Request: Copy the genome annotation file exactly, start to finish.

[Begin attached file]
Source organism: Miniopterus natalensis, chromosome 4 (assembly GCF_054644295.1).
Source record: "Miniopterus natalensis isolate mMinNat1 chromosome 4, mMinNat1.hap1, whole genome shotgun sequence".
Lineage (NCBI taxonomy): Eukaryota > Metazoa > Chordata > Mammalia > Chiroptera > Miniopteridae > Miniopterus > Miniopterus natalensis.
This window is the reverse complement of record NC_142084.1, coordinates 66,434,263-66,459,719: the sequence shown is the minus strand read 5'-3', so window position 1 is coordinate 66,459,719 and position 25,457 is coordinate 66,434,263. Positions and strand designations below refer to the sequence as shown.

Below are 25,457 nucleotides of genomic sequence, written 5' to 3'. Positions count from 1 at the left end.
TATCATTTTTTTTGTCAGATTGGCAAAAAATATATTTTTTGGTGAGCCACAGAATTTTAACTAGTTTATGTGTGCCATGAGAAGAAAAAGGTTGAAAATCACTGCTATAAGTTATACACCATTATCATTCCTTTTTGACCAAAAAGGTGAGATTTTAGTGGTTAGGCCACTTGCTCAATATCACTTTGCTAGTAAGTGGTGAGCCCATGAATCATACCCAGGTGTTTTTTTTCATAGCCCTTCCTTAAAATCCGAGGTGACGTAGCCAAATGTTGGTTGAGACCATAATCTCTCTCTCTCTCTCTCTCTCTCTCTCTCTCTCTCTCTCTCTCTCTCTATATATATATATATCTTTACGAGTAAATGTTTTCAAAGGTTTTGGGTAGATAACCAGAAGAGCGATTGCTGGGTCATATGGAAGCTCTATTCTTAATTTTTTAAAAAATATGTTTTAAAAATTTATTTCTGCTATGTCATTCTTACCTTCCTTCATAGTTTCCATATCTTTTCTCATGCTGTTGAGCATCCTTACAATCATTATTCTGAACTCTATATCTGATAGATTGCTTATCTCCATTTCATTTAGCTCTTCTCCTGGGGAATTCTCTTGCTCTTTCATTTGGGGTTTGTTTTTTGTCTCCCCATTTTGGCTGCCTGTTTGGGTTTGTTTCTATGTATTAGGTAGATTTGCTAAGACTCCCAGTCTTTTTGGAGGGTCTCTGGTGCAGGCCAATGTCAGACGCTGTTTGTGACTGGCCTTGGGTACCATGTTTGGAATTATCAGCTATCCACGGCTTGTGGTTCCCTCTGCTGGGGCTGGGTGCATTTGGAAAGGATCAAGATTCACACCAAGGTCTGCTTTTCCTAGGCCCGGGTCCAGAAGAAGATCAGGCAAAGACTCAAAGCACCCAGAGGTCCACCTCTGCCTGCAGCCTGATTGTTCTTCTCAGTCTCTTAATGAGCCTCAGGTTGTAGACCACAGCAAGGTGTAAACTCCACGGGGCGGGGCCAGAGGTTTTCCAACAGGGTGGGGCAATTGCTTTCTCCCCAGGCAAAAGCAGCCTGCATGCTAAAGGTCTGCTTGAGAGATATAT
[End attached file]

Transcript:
Source organism: Miniopterus natalensis, chromosome 4 (assembly GCF_054644295.1).
Source record: "Miniopterus natalensis isolate mMinNat1 chromosome 4, mMinNat1.hap1, whole genome shotgun sequence".
Lineage (NCBI taxonomy): Eukaryota > Metazoa > Chordata > Mammalia > Chiroptera > Miniopteridae > Miniopterus > Miniopterus natalensis.
This window is the reverse complement of record NC_142084.1, coordinates 66,434,263-66,459,719: the sequence shown is the minus strand read 5'-3', so window position 1 is coordinate 66,459,719 and position 25,457 is coordinate 66,434,263. Positions and strand designations below refer to the sequence as shown.

Below are 25,457 nucleotides of genomic sequence, written 5' to 3'. Positions count from 1 at the left end.
TATCATTTTTTTTGTCAGATTGGCAAAAAATATATTTTTTGGTGAGCCACAGAATTTTAACTAGTTTATGTGTGCCATGAGAAGAAAAAGGTTGAAAATCACTGCTATAAGTTATACACCATTATCATTCCTTTTTGACCAAAAAGGTGAGATTTTAGTGGTTAGGCCACTTGCTCAATATCACTTTGCTAGTAAGTGGTGAGCCCATGAATCATACCCAGGTGTTTTTTTTCATAGCCCTTCCTTAAAATCCGAGGTGACGTAGCCAAATGTTGGTTGAGACCATAATCTCTCTCTCTCTCTCTCTCTCTCTCTCTCTCTCTCTCTCTCTCTCTCTATATATATATATATCTTTACGAGTAAATGTTTTCAAAGGTTTTGGGTAGATAACCAGAAGAGCGATTGCTGGGTCATATGGAAGCTCTATTCTTAATTTTTTAAAAAATATGTTTTAAAAATTTATTTCTGCTATGTCATTCTTACCTTCCTTCATAGTTTCCATATCTTTTCTCATGCTGTTGAGCATCCTTACAATCATTATTCTGAACTCTATATCTGATAGATTGCTTATCTCCATTTCATTTAGCTCTTCTCCTGGGGAATTCTCTTGCTCTTTCATTTGGGGTTTGTTTTTTGTCTCCCCATTTTGGCTGCCTGTTTGGGTTTGTTTCTATGTATTAGGTAGATTTGCTAAGACTCCCAGTCTTTTTGGAGGGTCTCTGGTGCAGGCCAATGTCAGACGCTGTTTGTGACTGGCCTTGGGTACCATGTTTGGAATTATCAGCTATCCACGGCTTGTGGTTCCCTCTGCTGGGGCTGGGTGCATTTGGAAAGGATCAAGATTCACACCAAGGTCTGCTTTTCCTAGGCCCGGGTCCAGAAGAAGATCAGGCAAAGACTCAAAGCACCCAGAGGTCCACCTCTGCCTGCAGCCTGATTGTTCTTCTCAGTCTCTTAATGAGCCTCAGGTTGTAGACCACAGCAAGGTGTAAACTCCACGGGGCGGGGCCAGAGGTTTTCCAACAGGGTGGGGCAATTGCTTTCTCCCCAGGCAAAAGCAGCCTGCATGCTAAAGGTCTGCTTGAGAGATATAT